Since we’ve already voiced our harmonic content pretty well, we can simply give each note in our chords to each instrument group. The root notes to the basses, the next ones to the cellos, and so on. More advanced orchestrators might want to alter the voicing a bit during this step, but after the changes we made in step #1, this can be a good starting point for beginners, with a pleasant result. I prefer to re-record completely with the new legato tracks to be sure that the transitions between the notes are smoothly done. Here is my result so far, after giving each line to legato instruments:
Now, let’s try to add the melody, now played by the 1st violins, and listen to the result:
Now each line is played by a different instrument section, making it sound a bit more like a real ensemble. However, as I mentioned – these are 5 different groups of instruments. This means that they don’t all have to play just boring, long sustained notes for every single chord. Therefore, let’s create some slight individual movement across the different instruments.
This is where you really start giving life to your strings. To create a sense of 5 individual sections playing, it’s nice to create some subtle individual movements between them. This doesn’t have to be too advanced. If your violins are moving 2 steps (C-E for example) between two chords, make them go stepwise up instead of jumping. Experiment with creating these small and subtle movements in each of the sections.
The key here, however, is not to have too much going on, or it’s going to sound very messy (especially for beginners with little counterpoint knowledge). However, you can try to keep one element moving slightly while the others are resting, and change the movements around between the sections. This can emulate the sound of individually moving instrument groups like in a real ensemble, and not just a sustained patch played with one hand. Bear in mind that sometimes less is more, although I have created quite a bit of movement in this audio example to accentuate the effect of this technique.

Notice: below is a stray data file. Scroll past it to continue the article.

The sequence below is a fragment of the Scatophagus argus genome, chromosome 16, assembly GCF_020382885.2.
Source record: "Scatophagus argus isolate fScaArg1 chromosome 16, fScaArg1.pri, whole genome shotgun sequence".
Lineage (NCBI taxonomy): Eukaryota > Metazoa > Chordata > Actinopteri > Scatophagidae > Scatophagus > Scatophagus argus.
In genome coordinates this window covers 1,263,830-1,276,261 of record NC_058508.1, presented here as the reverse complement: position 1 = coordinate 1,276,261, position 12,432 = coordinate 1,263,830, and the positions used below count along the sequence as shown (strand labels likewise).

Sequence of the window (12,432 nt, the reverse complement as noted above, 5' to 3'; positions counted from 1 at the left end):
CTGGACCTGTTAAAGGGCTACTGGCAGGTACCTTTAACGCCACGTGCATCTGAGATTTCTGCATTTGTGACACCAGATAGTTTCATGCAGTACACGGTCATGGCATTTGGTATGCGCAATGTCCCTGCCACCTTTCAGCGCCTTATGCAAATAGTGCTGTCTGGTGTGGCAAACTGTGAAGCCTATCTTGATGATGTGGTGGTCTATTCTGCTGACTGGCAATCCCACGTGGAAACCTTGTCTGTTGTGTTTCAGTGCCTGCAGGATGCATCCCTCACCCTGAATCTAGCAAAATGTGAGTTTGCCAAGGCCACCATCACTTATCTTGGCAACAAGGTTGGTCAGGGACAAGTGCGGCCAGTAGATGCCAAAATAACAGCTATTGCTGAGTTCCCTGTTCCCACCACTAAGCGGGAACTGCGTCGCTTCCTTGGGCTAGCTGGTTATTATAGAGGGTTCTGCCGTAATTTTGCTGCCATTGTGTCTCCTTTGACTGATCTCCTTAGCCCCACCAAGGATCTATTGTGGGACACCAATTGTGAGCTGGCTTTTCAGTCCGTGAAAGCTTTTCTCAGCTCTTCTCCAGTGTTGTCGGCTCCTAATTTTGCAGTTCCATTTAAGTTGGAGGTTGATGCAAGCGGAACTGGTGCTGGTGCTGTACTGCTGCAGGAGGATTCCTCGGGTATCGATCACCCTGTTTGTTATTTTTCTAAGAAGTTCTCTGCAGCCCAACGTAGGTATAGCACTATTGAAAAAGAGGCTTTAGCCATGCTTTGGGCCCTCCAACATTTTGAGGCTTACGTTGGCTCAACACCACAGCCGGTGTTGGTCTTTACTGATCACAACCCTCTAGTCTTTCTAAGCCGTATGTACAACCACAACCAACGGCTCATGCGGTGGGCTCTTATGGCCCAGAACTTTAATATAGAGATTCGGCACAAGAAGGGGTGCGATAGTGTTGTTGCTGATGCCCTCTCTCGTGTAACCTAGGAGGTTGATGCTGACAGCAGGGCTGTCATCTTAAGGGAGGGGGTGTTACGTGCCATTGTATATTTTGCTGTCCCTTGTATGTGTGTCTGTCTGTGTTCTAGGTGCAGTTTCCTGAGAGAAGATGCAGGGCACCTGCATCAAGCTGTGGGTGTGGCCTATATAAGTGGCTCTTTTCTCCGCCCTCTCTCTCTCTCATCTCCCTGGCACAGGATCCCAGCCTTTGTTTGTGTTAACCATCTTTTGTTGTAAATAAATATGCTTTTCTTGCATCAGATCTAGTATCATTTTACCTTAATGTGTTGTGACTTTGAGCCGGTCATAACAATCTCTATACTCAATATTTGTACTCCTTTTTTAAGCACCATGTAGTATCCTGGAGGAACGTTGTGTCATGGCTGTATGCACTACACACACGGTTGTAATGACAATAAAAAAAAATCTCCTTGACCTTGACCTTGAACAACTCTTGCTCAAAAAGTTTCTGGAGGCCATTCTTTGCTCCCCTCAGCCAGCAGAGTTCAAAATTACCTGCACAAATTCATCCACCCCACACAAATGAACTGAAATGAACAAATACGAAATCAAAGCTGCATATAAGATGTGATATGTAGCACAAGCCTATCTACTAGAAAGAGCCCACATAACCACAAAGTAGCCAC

Listen to the result:
Now we’re really getting somewhere! It’s starting to sound more like something a real string section would play rather than a MIDI sustain patch. Let’s run through how it sounds with the melody.
At this point, we’re actually pretty much done! However, there is one little detail I would like to add.
Live strings are usually not perfectly played against a strict click track tempo. They might flow a bit more, follow the pace of the conductor, giving it a more pretty and flowing tempo. Sometimes it might slow down slightly, and sometimes it might speed up slightly during each phrase. That said, this is more relevant for slower, emotional string passages rather than very rhythmic action cues.
A nice way to avoid the mechanic feeling of a strict click track tempo is to add some subtle tempo automation. This can give the sense of the ensemble organically speeding up/slowing down during and between the phrases. Here you can see how I have made the tempo increase and decrease slightly between and during the lines.
Listen to how it sounds:
And with the melody added to it:
Quick recap… We started with our chord progression in root position, improved the chord voicing, applied some modulation, spread it out to legato tracks, created some individual movement, and applied some tempo automation.
Bear in mind that this is not an “ultimate guide” on the only way to improve your string mockups. That said, following these 5 steps should have taken you somewhere in the right direction, especially if you have a somewhat limited theory and orchestration knowledge.
From here you can start fine-tuning a bit, alter your modulation, improve your chord voicing, and experiment with individual movement between the sections a bit more. Tweak until you get a result you’re happy with!
Let’s have a final listen to the difference between our first and the final result.
I hope this tutorial was helpful to you!
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Composer, producer, entrepreneur and digital nomad from Norway, and the co-founder of Evenant. Has a strong passion for traveling, exploring new cultures, learning new skills and creating new things.